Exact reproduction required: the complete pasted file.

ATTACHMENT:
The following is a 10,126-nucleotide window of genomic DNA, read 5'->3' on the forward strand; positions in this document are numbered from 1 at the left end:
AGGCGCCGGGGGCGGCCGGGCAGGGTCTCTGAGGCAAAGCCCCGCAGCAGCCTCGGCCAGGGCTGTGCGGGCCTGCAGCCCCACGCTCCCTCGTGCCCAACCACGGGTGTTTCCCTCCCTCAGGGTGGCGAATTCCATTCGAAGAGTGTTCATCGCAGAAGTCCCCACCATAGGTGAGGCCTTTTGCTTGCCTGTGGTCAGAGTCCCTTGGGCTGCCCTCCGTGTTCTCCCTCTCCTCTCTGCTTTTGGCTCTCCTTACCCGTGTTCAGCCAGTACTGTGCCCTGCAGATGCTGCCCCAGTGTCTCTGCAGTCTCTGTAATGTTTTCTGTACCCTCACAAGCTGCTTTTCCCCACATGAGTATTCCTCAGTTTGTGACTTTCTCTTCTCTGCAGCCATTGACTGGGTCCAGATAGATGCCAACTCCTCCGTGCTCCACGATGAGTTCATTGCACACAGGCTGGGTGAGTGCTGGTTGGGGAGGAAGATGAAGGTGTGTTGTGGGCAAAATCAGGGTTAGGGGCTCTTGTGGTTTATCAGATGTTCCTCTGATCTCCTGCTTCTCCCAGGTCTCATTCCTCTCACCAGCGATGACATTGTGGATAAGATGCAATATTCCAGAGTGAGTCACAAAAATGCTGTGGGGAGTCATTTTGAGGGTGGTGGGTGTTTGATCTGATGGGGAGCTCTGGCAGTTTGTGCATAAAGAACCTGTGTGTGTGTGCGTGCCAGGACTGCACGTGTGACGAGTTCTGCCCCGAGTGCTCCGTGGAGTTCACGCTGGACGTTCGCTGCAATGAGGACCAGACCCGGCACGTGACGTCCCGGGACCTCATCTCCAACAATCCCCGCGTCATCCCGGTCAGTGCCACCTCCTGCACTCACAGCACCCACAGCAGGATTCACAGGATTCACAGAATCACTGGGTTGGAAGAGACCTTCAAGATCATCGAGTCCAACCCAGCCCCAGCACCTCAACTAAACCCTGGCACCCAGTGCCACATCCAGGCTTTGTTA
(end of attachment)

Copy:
The following is a 10,126-nucleotide window of genomic DNA, read 5'->3' on the forward strand; positions in this document are numbered from 1 at the left end:
AGGCGCCGGGGGCGGCCGGGCAGGGTCTCTGAGGCAAAGCCCCGCAGCAGCCTCGGCCAGGGCTGTGCGGGCCTGCAGCCCCACGCTCCCTCGTGCCCAACCACGGGTGTTTCCCTCCCTCAGGGTGGCGAATTCCATTCGAAGAGTGTTCATCGCAGAAGTCCCCACCATAGGTGAGGCCTTTTGCTTGCCTGTGGTCAGAGTCCCTTGGGCTGCCCTCCGTGTTCTCCCTCTCCTCTCTGCTTTTGGCTCTCCTTACCCGTGTTCAGCCAGTACTGTGCCCTGCAGATGCTGCCCCAGTGTCTCTGCAGTCTCTGTAATGTTTTCTGTACCCTCACAAGCTGCTTTTCCCCACATGAGTATTCCTCAGTTTGTGACTTTCTCTTCTCTGCAGCCATTGACTGGGTCCAGATAGATGCCAACTCCTCCGTGCTCCACGATGAGTTCATTGCACACAGGCTGGGTGAGTGCTGGTTGGGGAGGAAGATGAAGGTGTGTTGTGGGCAAAATCAGGGTTAGGGGCTCTTGTGGTTTATCAGATGTTCCTCTGATCTCCTGCTTCTCCCAGGTCTCATTCCTCTCACCAGCGATGACATTGTGGATAAGATGCAATATTCCAGAGTGAGTCACAAAAATGCTGTGGGGAGTCATTTTGAGGGTGGTGGGTGTTTGATCTGATGGGGAGCTCTGGCAGTTTGTGCATAAAGAACCTGTGTGTGTGTGCGTGCCAGGACTGCACGTGTGACGAGTTCTGCCCCGAGTGCTCCGTGGAGTTCACGCTGGACGTTCGCTGCAATGAGGACCAGACCCGGCACGTGACGTCCCGGGACCTCATCTCCAACAATCCCCGCGTCATCCCGGTCAGTGCCACCTCCTGCACTCACAGCACCCACAGCAGGATTCACAGGATTCACAGAATCACTGGGTTGGAAGAGACCTTCAAGATCATCGAGTCCAACCCAGCCCCAGCACCTCAACTAAACCCTGGCACCCAGTGCCACATCCAGGCTTTGTTA